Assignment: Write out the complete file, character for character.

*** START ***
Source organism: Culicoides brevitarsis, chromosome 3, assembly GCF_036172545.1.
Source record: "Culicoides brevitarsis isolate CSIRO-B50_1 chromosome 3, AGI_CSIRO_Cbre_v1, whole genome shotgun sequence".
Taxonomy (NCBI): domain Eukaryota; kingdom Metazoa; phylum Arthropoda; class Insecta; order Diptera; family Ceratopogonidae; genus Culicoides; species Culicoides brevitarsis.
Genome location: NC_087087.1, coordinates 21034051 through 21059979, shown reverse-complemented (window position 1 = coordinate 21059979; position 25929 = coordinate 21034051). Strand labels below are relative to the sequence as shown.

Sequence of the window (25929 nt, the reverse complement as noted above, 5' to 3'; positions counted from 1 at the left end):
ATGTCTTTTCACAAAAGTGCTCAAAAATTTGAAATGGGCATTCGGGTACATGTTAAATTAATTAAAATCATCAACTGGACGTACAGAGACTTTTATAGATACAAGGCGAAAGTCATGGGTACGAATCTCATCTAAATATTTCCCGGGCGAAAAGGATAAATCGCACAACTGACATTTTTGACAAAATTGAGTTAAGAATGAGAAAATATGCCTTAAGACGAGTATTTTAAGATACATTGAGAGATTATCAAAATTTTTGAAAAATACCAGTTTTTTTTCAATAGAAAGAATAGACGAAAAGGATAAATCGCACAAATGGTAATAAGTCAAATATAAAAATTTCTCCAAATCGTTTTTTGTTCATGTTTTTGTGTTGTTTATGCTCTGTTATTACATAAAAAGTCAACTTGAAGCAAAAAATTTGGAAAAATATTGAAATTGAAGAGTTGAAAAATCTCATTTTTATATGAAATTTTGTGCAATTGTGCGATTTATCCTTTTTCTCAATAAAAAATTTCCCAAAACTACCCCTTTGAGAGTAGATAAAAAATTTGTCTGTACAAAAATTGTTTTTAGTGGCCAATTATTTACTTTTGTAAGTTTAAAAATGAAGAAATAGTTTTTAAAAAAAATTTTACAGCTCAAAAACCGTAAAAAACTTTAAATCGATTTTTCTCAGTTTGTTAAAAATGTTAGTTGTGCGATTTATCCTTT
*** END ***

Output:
Source organism: Culicoides brevitarsis, chromosome 3, assembly GCF_036172545.1.
Source record: "Culicoides brevitarsis isolate CSIRO-B50_1 chromosome 3, AGI_CSIRO_Cbre_v1, whole genome shotgun sequence".
Taxonomy (NCBI): domain Eukaryota; kingdom Metazoa; phylum Arthropoda; class Insecta; order Diptera; family Ceratopogonidae; genus Culicoides; species Culicoides brevitarsis.
Genome location: NC_087087.1, coordinates 21034051 through 21059979, shown reverse-complemented (window position 1 = coordinate 21059979; position 25929 = coordinate 21034051). Strand labels below are relative to the sequence as shown.

Sequence of the window (25929 nt, the reverse complement as noted above, 5' to 3'; positions counted from 1 at the left end):
ATGTCTTTTCACAAAAGTGCTCAAAAATTTGAAATGGGCATTCGGGTACATGTTAAATTAATTAAAATCATCAACTGGACGTACAGAGACTTTTATAGATACAAGGCGAAAGTCATGGGTACGAATCTCATCTAAATATTTCCCGGGCGAAAAGGATAAATCGCACAACTGACATTTTTGACAAAATTGAGTTAAGAATGAGAAAATATGCCTTAAGACGAGTATTTTAAGATACATTGAGAGATTATCAAAATTTTTGAAAAATACCAGTTTTTTTTCAATAGAAAGAATAGACGAAAAGGATAAATCGCACAAATGGTAATAAGTCAAATATAAAAATTTCTCCAAATCGTTTTTTGTTCATGTTTTTGTGTTGTTTATGCTCTGTTATTACATAAAAAGTCAACTTGAAGCAAAAAATTTGGAAAAATATTGAAATTGAAGAGTTGAAAAATCTCATTTTTATATGAAATTTTGTGCAATTGTGCGATTTATCCTTTTTCTCAATAAAAAATTTCCCAAAACTACCCCTTTGAGAGTAGATAAAAAATTTGTCTGTACAAAAATTGTTTTTAGTGGCCAATTATTTACTTTTGTAAGTTTAAAAATGAAGAAATAGTTTTTAAAAAAAATTTTACAGCTCAAAAACCGTAAAAAACTTTAAATCGATTTTTCTCAGTTTGTTAAAAATGTTAGTTGTGCGATTTATCCTTT